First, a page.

Letters & Opinion

What They Won’t Tell You About Government Inefficiency

THERE are several schools of thought out there that posit different opinions about Government, its role and its efficiency. Some believe that we are better with bigger Government; government that is all encompassing in our societies and responsible for all and sundry. Other schools believe that the less responsibility government has the better for society, due to how inefficient government is as a general rule.

I, for one, tend to side with the latter school of thought, given as a general observation of post modern society, government overreach slows down development, particularly economically.

The most obvious examples are of countries that have followed the socialist model of government, with a heavy focus on centralisation of power in Government and its control not just of a country’s economy, but of its education, healthcare and even domestic affairs.

Caribbean countries frequently fall victim to this particular form of government, and we continue to suffer the consequences. We believe that Big Brother will take care of our every need (so says his manifesto every five years or so) and in exchange, we’ll give up every inch of our initiative, ingenuity and creativity, resulting in a Nanny State, where we expect government to be responsible for changing our proverbial dirty diapers.

And while on the surface level this sounds all fine and dandy, in reality, given the inefficiency of government operations, due to the thousands of pounds of bureaucratic red tape that tends to surround its every action, economic development is usually on the slow side, and in an ironic twist of fate, tends to be heavily dependent on foreign aid; as is easily observable here in our own Caribbean states.

At the SLP press conference a couple of weeks ago, the Opposition Leader was lamenting how wasteful the current administration is, using the planned demolition of the abattoir in Vieux Fort, a multimillion dollar gift from Taiwan, to make his case.

I agreed in principle with the Castries East MP, except his attempt to lay this sort of wastage solely at the feet of the ruling UWP. This sort of wastage is par-for-the-course not just with one party, in one country, but with pretty much every single government in every single country.

Governments simply tend not to run efficiently. In fact it shouldn’t even be expected that they do.

And if one were to break down the example provided by the Castries East MP, we could see that there are several layers at work here. First and foremost, our over-reliance on foreign aid and foreign backed or led projects is easy to see.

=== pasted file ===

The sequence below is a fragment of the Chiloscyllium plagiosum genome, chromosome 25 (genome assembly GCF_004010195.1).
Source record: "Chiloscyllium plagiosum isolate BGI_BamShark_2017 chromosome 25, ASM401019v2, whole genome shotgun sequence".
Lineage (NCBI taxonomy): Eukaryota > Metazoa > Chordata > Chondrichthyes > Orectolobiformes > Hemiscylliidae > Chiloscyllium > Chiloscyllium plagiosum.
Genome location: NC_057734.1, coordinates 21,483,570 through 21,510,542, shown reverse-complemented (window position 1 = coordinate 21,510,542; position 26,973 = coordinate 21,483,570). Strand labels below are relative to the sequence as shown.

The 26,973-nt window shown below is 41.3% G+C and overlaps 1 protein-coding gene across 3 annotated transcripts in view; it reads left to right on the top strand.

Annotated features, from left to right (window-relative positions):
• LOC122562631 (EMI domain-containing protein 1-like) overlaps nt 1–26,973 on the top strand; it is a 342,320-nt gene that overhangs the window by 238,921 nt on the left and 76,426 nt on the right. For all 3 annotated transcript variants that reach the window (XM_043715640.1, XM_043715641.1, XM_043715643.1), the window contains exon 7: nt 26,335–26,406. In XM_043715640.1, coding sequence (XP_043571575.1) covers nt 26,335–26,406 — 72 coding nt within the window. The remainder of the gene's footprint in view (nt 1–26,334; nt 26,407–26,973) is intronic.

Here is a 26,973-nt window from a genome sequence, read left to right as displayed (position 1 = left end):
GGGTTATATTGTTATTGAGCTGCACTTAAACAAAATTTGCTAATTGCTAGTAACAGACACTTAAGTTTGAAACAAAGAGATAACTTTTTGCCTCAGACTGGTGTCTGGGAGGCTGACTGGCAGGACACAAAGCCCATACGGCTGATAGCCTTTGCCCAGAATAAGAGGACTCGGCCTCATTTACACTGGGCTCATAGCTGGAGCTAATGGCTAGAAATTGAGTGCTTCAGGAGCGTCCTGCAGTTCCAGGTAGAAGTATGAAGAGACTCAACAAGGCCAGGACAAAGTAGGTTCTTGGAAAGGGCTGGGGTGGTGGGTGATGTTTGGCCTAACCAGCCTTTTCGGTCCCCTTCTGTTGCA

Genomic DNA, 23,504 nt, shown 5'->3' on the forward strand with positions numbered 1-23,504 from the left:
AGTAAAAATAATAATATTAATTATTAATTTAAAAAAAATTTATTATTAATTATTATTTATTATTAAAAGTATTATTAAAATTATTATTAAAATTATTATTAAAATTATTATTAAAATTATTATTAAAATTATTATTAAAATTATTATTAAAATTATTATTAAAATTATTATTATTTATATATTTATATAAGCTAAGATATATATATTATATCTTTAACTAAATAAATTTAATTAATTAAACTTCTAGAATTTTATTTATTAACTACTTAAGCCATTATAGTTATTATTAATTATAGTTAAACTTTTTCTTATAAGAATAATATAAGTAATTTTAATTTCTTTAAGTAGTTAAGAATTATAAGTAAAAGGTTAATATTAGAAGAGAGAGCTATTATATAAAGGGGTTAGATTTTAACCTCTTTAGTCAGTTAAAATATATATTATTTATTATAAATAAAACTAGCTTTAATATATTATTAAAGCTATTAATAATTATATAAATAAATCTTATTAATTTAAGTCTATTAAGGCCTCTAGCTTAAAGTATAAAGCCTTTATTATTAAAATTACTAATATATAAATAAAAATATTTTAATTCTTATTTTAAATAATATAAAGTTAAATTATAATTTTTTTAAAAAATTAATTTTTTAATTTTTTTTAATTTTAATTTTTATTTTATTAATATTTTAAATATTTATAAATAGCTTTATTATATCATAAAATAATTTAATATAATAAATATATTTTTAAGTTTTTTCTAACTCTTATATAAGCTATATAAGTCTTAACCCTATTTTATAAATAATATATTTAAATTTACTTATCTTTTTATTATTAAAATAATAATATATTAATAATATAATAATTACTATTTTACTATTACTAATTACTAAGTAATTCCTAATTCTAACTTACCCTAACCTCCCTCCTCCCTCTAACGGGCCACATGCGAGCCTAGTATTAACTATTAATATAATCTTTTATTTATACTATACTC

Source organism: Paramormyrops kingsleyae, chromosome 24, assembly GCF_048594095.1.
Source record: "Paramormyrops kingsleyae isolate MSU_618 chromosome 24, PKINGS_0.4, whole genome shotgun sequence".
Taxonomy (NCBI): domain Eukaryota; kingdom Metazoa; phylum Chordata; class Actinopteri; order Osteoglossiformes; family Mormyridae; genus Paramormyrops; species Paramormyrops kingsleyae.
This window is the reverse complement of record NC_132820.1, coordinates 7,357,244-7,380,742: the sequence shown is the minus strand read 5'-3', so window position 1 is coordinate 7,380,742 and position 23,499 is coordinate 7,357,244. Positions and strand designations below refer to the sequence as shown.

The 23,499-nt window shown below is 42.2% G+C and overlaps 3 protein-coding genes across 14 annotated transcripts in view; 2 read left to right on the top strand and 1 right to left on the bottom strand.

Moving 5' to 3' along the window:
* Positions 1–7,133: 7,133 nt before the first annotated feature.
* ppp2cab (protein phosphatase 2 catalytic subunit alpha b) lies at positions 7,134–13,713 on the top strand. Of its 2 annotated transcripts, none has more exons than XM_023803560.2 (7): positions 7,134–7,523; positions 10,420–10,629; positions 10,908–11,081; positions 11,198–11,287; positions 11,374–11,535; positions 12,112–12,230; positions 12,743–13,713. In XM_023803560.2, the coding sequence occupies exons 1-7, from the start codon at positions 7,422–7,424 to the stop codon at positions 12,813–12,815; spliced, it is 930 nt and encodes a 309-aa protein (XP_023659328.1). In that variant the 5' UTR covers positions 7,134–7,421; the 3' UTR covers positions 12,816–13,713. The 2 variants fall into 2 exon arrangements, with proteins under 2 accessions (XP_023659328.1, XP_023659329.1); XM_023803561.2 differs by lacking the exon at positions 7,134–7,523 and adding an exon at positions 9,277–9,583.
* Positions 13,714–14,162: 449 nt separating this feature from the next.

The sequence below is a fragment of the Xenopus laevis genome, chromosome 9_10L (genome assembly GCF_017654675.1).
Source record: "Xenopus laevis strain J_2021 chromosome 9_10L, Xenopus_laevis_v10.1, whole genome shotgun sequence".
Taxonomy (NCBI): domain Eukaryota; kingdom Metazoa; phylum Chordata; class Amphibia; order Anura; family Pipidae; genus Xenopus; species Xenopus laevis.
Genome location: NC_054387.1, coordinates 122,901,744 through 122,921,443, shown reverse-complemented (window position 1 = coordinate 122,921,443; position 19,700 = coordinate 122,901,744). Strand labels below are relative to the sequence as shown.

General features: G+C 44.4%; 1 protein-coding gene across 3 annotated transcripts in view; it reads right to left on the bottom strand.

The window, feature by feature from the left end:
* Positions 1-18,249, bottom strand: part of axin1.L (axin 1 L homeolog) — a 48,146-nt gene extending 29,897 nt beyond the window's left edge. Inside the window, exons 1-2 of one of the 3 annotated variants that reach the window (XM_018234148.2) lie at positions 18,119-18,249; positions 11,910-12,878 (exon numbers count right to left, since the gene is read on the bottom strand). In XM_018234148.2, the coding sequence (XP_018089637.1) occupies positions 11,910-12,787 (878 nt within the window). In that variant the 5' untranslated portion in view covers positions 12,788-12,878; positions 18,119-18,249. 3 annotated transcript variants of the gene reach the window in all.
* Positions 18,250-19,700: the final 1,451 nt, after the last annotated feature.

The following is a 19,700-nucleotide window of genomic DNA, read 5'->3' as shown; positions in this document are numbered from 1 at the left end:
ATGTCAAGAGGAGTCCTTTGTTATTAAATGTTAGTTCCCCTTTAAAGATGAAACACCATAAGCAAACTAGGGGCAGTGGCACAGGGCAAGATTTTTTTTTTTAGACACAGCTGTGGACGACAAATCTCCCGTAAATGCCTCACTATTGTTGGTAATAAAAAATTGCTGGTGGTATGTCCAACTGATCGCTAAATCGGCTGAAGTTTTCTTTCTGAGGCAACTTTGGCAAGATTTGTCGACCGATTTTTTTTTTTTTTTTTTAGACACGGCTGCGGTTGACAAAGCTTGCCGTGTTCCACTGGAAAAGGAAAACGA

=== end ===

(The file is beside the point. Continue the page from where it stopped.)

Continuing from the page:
The abattoir?A gift from Taiwan. The Horse Track that will see it demolished? A project overseen and led by a foreign investor.The George Odlum Stadium? Another project done by a foreign power. And who foots the bill for all of these foreign-backed Government pet projects? The taxpayer. But that’s another discussion for another day.

The overarching point is that this isn’t a UWP problem. It’s a problem of government overreach that they all tend to do in this current era.

And the overarching issue from the standpoint of our citizens is that the vast majority of us, do not even comprehend a world in which we are free from that kind of government overreach, and how that freedom, in turn, would vastly improve the status of our economy and our own personal finances.

We actually believe that government ought to have the right (and more crucially) the obligation, to take a percentage of our hard earned money (because in essence that’s what the tax system is); and decide unilaterally how those monies are used and what for.

However, as the saying goes, “very few people spend other people’s money as carefully as they spend their own.” And governments are no exception to this rule.

At the end of the day, taxpayers’ money isn’t the personal funds of government ministers, and so once these taxes are collected, the fiscal wastage ensues. Whether it’s in the education sector, or the health sector, or any sector in the country; government control of these sectors, guarantees excessive waste, and in the Caribbean, it gets away with it because most people believe that the solution to this is for government…to spend more money.

There’s a lot of talk going on about St. Lucia’s impending 40th Independence Anniversary, but we will never truly be independent, until we free ourselves from the notion that we need the government to manage our own personal finances, and our various societal sectors.

In order to grow as a nation, we need to know and believe that we can do a far better job managing our own money and affairs, than the naturally inefficient government can.

Dean Nestor is from Choiseul but from young adulthood, his years were spent in Castries. He studied at St. Mary’s College from 1999 to 2004 and later pursued a college education in English Literature, History and Sociology at Sir Arthur Lewis Community College from 2004 to 2006.

After graduating from Sir Arthur Lewis Community College, he began working as a teacher from 2009 until 2016...Read full bio...


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